How to Harden the Soles of a Horse's Hooves

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Hard soles are important to your horse’s overall hoof health. Thin soles, those less than 3/8-inch thick, in particular need additional hardness protection. If you can flex your horse’s soles with your thumb, they are soft. Your horse’s soles may never be hard enough to walk comfortably on rocky ground without protection, but they should harden enough to protect the critical structures, such as the coffin bone, inside her hooves.

Acclimation

Your horse will be far more sensitive and “ouchy” on hard ground than on soft ground until she develops callouses to harden the sole. These develop slowly, from several months to a year. You can slip boots over your horse's hooves to keep her comfortable while still allowing callouses to form. She will become acclimated to whatever ground she’s turned out on -- If her normal terrain is hard, her soles will get hard.

Living Conditions

Soft, wet and muddy conditions work against hardening your horse’s soles. This means that if your horse spends a great deal of time in a stall, or her pasture is bogged down in mud and standing water, her soles will remain soft and unhealthy. She needs plenty of turnout, and a place to go to get out of long-term wet and muddy conditions.

Nutrition and Supplements

What you feed your horse influences the hardness and health of her soles. As with humans, proper nutrition is important, so make sure she is getting a good balance of forage and grain in an amount appropriate for her size and conditioning program. The addition of biotin, a common ingredient in hoof supplements, also can help harden her soles. Feed at least 20 mg. per day. Other nutrients to look for in a supplement are iodine, methionine and zinc. Supplements can take a good six months to work, so be patient. Adding extra fat to your horse’s diet also can help hoof health.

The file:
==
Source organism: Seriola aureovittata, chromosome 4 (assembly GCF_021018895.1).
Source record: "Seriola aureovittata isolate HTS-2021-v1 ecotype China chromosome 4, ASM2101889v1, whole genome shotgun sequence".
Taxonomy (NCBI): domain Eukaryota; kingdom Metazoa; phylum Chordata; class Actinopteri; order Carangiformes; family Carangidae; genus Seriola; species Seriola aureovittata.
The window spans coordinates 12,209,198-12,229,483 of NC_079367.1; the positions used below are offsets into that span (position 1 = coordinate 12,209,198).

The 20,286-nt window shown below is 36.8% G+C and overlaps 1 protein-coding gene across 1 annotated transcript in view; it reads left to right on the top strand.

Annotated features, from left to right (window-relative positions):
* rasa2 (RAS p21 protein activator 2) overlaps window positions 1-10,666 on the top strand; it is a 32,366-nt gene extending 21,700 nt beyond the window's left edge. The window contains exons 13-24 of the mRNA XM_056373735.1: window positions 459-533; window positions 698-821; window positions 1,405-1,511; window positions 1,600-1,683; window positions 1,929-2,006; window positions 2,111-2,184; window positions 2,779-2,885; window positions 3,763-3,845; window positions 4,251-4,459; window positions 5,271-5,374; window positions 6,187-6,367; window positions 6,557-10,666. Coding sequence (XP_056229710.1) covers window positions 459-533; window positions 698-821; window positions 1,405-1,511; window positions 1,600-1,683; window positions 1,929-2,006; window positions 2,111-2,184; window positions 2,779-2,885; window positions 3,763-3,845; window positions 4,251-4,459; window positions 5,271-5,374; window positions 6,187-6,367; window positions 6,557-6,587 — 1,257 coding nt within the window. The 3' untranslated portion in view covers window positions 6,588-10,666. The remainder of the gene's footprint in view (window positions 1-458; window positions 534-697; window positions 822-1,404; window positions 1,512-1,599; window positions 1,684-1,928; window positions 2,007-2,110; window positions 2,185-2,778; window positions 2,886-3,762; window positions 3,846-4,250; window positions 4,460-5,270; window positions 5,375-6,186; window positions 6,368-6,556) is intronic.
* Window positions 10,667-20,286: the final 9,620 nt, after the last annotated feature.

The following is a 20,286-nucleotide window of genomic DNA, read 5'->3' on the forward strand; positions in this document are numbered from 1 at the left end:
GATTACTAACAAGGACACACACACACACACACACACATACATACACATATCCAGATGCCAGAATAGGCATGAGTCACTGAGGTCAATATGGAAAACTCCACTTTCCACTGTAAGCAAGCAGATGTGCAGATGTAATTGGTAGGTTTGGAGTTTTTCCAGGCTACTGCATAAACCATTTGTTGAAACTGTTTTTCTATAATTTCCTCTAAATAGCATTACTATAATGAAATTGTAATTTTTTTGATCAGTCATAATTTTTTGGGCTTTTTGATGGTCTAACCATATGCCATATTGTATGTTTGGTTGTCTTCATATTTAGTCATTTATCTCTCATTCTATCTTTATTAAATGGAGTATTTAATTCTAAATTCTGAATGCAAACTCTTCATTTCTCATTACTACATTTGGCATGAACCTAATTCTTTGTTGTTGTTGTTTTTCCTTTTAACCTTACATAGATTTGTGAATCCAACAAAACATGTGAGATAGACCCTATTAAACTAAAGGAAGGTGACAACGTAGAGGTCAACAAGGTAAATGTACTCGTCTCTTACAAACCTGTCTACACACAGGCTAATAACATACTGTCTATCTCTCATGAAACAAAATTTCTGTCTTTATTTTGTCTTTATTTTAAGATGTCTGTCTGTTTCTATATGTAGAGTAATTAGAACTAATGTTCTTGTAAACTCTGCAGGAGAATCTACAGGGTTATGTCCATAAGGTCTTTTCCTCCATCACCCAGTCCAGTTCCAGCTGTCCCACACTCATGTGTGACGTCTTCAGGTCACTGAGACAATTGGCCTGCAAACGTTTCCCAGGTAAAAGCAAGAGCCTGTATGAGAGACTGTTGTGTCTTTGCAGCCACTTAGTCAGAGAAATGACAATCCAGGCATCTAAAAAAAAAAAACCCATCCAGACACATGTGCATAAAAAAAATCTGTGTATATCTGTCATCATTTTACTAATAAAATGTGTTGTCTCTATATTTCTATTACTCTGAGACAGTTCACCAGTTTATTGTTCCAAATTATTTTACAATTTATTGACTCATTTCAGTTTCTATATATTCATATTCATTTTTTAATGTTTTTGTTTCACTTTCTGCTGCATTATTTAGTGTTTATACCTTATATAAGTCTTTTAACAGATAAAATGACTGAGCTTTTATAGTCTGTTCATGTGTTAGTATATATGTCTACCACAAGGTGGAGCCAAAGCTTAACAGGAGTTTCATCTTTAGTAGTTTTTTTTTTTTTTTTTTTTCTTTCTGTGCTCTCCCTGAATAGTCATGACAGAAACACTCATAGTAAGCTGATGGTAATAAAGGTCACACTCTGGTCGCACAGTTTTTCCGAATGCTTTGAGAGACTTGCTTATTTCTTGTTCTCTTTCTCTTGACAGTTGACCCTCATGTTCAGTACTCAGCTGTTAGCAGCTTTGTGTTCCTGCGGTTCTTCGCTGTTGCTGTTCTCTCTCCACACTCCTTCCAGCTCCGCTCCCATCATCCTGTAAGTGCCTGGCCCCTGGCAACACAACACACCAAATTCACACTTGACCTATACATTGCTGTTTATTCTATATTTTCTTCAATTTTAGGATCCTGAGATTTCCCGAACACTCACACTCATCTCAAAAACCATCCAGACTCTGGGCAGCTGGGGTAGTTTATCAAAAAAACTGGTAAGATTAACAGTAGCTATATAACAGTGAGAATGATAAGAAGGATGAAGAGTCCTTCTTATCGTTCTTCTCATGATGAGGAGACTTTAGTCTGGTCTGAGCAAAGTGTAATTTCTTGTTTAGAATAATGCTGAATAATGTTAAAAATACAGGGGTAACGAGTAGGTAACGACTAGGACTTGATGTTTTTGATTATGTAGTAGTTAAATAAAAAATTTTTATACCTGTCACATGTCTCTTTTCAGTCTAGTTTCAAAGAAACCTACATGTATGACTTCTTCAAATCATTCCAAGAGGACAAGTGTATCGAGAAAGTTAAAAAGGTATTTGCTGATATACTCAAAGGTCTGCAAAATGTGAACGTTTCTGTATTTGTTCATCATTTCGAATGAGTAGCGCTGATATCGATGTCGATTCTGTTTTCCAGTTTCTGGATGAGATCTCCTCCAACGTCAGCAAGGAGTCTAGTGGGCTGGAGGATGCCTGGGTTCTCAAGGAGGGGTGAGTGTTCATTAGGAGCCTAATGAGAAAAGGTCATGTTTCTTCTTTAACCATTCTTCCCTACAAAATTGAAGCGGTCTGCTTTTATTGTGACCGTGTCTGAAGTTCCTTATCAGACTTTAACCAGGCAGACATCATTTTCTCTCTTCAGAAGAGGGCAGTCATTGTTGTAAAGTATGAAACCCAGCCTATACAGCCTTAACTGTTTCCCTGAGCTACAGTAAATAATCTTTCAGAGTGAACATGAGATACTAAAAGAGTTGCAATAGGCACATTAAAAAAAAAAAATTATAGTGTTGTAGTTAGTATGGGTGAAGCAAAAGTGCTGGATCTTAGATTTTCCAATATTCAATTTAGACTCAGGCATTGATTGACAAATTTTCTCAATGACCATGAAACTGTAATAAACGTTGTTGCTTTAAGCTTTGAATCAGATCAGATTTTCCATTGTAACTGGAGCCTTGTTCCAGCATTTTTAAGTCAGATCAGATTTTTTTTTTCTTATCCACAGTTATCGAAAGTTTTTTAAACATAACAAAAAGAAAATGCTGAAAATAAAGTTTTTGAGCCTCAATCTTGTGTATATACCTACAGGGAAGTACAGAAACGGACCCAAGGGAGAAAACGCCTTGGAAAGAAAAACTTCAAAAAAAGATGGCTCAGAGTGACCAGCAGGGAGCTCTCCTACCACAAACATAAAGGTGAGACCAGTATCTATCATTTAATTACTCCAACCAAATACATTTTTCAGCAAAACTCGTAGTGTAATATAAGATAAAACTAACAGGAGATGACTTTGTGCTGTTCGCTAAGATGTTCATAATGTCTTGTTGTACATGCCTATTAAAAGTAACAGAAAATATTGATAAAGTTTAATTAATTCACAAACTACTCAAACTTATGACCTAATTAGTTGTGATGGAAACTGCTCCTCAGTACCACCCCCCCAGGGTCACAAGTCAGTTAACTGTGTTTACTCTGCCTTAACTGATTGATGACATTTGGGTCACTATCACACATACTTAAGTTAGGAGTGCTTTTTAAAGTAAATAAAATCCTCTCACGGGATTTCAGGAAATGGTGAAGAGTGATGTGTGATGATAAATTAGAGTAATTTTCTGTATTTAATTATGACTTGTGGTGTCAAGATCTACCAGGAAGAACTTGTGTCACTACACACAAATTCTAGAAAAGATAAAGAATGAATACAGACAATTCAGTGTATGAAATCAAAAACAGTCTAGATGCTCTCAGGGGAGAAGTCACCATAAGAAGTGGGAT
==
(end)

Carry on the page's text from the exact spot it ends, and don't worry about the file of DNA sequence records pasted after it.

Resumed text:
Topical Products

Venice turpentine is a popular ingredient that horse owners and farriers use to help harden soles. Other popular topical products include tea tree oil, iodine and pine tar. Some commercial products fight fungal and bacterial infections while they toughen up the soles; Keratex and Durasole are two popular brand name products.

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Author

Based in Central Texas, Karen S. Johnson is a marketing professional with more than 30 years' experience and specializes in business and equestrian topics. Her articles have appeared in several trade and business publications such as the Houston Chronicle. Johnson also co-authored a series of communications publications for the U.S. Agency for International Development. She holds a Bachelor of Science in speech from UT-Austin.